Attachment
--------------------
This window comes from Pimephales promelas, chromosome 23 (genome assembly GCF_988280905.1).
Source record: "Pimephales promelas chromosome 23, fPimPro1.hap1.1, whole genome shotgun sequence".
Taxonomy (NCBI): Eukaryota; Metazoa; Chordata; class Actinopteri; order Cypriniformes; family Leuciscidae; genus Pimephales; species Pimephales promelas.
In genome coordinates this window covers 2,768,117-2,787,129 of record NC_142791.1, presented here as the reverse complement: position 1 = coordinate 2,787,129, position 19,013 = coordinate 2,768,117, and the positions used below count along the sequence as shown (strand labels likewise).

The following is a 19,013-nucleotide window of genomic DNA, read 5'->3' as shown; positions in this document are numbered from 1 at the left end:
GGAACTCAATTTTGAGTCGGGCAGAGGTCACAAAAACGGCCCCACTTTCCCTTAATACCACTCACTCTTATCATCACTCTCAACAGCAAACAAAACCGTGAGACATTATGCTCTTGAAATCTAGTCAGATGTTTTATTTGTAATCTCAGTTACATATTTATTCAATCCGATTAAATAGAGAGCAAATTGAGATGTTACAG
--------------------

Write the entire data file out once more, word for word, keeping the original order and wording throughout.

This window comes from Pimephales promelas, chromosome 23 (genome assembly GCF_988280905.1).
Source record: "Pimephales promelas chromosome 23, fPimPro1.hap1.1, whole genome shotgun sequence".
Taxonomy (NCBI): Eukaryota; Metazoa; Chordata; class Actinopteri; order Cypriniformes; family Leuciscidae; genus Pimephales; species Pimephales promelas.
In genome coordinates this window covers 2,768,117-2,787,129 of record NC_142791.1, presented here as the reverse complement: position 1 = coordinate 2,787,129, position 19,013 = coordinate 2,768,117, and the positions used below count along the sequence as shown (strand labels likewise).

The following is a 19,013-nucleotide window of genomic DNA, read 5'->3' as shown; positions in this document are numbered from 1 at the left end:
GGAACTCAATTTTGAGTCGGGCAGAGGTCACAAAAACGGCCCCACTTTCCCTTAATACCACTCACTCTTATCATCACTCTCAACAGCAAACAAAACCGTGAGACATTATGCTCTTGAAATCTAGTCAGATGTTTTATTTGTAATCTCAGTTACATATTTATTCAATCCGATTAAATAGAGAGCAAATTGAGATGTTACAG